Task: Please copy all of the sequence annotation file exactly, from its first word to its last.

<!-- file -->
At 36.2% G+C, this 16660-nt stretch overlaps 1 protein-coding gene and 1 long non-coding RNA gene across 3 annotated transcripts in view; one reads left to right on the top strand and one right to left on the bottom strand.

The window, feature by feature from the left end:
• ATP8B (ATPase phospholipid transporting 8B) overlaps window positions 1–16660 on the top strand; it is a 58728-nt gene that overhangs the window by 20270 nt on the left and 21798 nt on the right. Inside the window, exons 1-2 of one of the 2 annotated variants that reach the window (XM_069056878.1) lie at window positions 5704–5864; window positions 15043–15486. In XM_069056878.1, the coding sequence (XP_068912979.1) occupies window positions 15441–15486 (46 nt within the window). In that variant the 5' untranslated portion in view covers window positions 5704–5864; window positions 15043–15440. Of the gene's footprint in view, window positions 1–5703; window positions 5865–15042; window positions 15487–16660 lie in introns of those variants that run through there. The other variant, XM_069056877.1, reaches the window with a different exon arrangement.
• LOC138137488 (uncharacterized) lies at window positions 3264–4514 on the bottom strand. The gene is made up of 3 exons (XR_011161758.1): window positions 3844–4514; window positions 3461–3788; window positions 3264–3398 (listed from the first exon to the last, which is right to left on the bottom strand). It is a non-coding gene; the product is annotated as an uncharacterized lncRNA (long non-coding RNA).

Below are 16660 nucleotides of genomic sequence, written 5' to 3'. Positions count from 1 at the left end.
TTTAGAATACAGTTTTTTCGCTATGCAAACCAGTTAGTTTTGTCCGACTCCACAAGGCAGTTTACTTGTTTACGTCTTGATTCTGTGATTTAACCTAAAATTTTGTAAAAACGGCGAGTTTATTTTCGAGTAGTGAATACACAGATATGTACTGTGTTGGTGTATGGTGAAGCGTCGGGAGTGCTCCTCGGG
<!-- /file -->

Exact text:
At 36.2% G+C, this 16660-nt stretch overlaps 1 protein-coding gene and 1 long non-coding RNA gene across 3 annotated transcripts in view; one reads left to right on the top strand and one right to left on the bottom strand.

The window, feature by feature from the left end:
• ATP8B (ATPase phospholipid transporting 8B) overlaps window positions 1–16660 on the top strand; it is a 58728-nt gene that overhangs the window by 20270 nt on the left and 21798 nt on the right. Inside the window, exons 1-2 of one of the 2 annotated variants that reach the window (XM_069056878.1) lie at window positions 5704–5864; window positions 15043–15486. In XM_069056878.1, the coding sequence (XP_068912979.1) occupies window positions 15441–15486 (46 nt within the window). In that variant the 5' untranslated portion in view covers window positions 5704–5864; window positions 15043–15440. Of the gene's footprint in view, window positions 1–5703; window positions 5865–15042; window positions 15487–16660 lie in introns of those variants that run through there. The other variant, XM_069056877.1, reaches the window with a different exon arrangement.
• LOC138137488 (uncharacterized) lies at window positions 3264–4514 on the bottom strand. The gene is made up of 3 exons (XR_011161758.1): window positions 3844–4514; window positions 3461–3788; window positions 3264–3398 (listed from the first exon to the last, which is right to left on the bottom strand). It is a non-coding gene; the product is annotated as an uncharacterized lncRNA (long non-coding RNA).

Below are 16660 nucleotides of genomic sequence, written 5' to 3'. Positions count from 1 at the left end.
TTTAGAATACAGTTTTTTCGCTATGCAAACCAGTTAGTTTTGTCCGACTCCACAAGGCAGTTTACTTGTTTACGTCTTGATTCTGTGATTTAACCTAAAATTTTGTAAAAACGGCGAGTTTATTTTCGAGTAGTGAATACACAGATATGTACTGTGTTGGTGTATGGTGAAGCGTCGGGAGTGCTCCTCGGG